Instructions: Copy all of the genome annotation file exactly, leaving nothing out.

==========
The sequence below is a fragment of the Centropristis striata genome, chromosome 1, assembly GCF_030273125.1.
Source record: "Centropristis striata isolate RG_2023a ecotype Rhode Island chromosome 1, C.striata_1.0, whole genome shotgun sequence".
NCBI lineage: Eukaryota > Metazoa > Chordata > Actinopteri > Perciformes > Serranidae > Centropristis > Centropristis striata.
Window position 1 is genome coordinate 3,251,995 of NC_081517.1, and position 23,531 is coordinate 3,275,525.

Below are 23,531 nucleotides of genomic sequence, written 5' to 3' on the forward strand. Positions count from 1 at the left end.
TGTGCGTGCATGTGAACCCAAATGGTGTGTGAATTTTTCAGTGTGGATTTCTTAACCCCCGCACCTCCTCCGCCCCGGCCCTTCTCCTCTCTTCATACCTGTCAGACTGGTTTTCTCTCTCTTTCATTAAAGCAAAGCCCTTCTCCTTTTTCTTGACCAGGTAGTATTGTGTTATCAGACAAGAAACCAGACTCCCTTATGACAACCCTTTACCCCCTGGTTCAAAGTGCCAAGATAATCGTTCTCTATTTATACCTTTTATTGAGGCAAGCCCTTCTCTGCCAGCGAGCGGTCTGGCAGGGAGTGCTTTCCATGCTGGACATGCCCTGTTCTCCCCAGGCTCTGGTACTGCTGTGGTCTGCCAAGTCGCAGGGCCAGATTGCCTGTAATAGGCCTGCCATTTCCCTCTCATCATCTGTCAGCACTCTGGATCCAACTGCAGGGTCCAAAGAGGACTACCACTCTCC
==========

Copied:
The sequence below is a fragment of the Centropristis striata genome, chromosome 1, assembly GCF_030273125.1.
Source record: "Centropristis striata isolate RG_2023a ecotype Rhode Island chromosome 1, C.striata_1.0, whole genome shotgun sequence".
NCBI lineage: Eukaryota > Metazoa > Chordata > Actinopteri > Perciformes > Serranidae > Centropristis > Centropristis striata.
Window position 1 is genome coordinate 3,251,995 of NC_081517.1, and position 23,531 is coordinate 3,275,525.

Below are 23,531 nucleotides of genomic sequence, written 5' to 3' on the forward strand. Positions count from 1 at the left end.
TGTGCGTGCATGTGAACCCAAATGGTGTGTGAATTTTTCAGTGTGGATTTCTTAACCCCCGCACCTCCTCCGCCCCGGCCCTTCTCCTCTCTTCATACCTGTCAGACTGGTTTTCTCTCTCTTTCATTAAAGCAAAGCCCTTCTCCTTTTTCTTGACCAGGTAGTATTGTGTTATCAGACAAGAAACCAGACTCCCTTATGACAACCCTTTACCCCCTGGTTCAAAGTGCCAAGATAATCGTTCTCTATTTATACCTTTTATTGAGGCAAGCCCTTCTCTGCCAGCGAGCGGTCTGGCAGGGAGTGCTTTCCATGCTGGACATGCCCTGTTCTCCCCAGGCTCTGGTACTGCTGTGGTCTGCCAAGTCGCAGGGCCAGATTGCCTGTAATAGGCCTGCCATTTCCCTCTCATCATCTGTCAGCACTCTGGATCCAACTGCAGGGTCCAAAGAGGACTACCACTCTCC